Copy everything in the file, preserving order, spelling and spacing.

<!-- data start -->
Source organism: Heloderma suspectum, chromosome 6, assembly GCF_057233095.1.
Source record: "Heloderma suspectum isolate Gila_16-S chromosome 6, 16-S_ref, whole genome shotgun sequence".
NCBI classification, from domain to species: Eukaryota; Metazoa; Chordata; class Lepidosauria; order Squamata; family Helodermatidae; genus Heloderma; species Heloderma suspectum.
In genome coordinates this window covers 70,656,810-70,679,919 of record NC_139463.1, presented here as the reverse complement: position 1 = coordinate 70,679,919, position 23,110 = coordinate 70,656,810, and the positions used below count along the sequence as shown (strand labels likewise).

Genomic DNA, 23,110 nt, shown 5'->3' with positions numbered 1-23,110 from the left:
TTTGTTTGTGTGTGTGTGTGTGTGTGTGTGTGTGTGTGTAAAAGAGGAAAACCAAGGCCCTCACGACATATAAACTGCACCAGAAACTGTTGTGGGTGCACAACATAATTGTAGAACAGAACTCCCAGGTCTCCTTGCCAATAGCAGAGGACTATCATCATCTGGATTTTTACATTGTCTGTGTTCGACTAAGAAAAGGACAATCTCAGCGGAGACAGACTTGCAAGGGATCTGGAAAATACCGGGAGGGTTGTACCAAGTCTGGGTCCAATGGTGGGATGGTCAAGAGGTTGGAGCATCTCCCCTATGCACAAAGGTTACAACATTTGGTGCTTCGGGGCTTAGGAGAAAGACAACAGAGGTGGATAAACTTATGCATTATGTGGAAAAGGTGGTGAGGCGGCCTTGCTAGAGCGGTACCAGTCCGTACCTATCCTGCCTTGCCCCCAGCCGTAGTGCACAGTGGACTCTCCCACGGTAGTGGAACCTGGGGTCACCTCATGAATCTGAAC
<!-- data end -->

Source organism: Heloderma suspectum, chromosome 6, assembly GCF_057233095.1.
Source record: "Heloderma suspectum isolate Gila_16-S chromosome 6, 16-S_ref, whole genome shotgun sequence".
NCBI classification, from domain to species: Eukaryota; Metazoa; Chordata; class Lepidosauria; order Squamata; family Helodermatidae; genus Heloderma; species Heloderma suspectum.
In genome coordinates this window covers 70,656,810-70,679,919 of record NC_139463.1, presented here as the reverse complement: position 1 = coordinate 70,679,919, position 23,110 = coordinate 70,656,810, and the positions used below count along the sequence as shown (strand labels likewise).

Genomic DNA, 23,110 nt, shown 5'->3' with positions numbered 1-23,110 from the left:
TTTGTTTGTGTGTGTGTGTGTGTGTGTGTGTGTGTGTGTAAAAGAGGAAAACCAAGGCCCTCACGACATATAAACTGCACCAGAAACTGTTGTGGGTGCACAACATAATTGTAGAACAGAACTCCCAGGTCTCCTTGCCAATAGCAGAGGACTATCATCATCTGGATTTTTACATTGTCTGTGTTCGACTAAGAAAAGGACAATCTCAGCGGAGACAGACTTGCAAGGGATCTGGAAAATACCGGGAGGGTTGTACCAAGTCTGGGTCCAATGGTGGGATGGTCAAGAGGTTGGAGCATCTCCCCTATGCACAAAGGTTACAACATTTGGTGCTTCGGGGCTTAGGAGAAAGACAACAGAGGTGGATAAACTTATGCATTATGTGGAAAAGGTGGTGAGGCGGCCTTGCTAGAGCGGTACCAGTCCGTACCTATCCTGCCTTGCCCCCAGCCGTAGTGCACAGTGGACTCTCCCACGGTAGTGGAACCTGGGGTCACCTCATGAATCTGAAC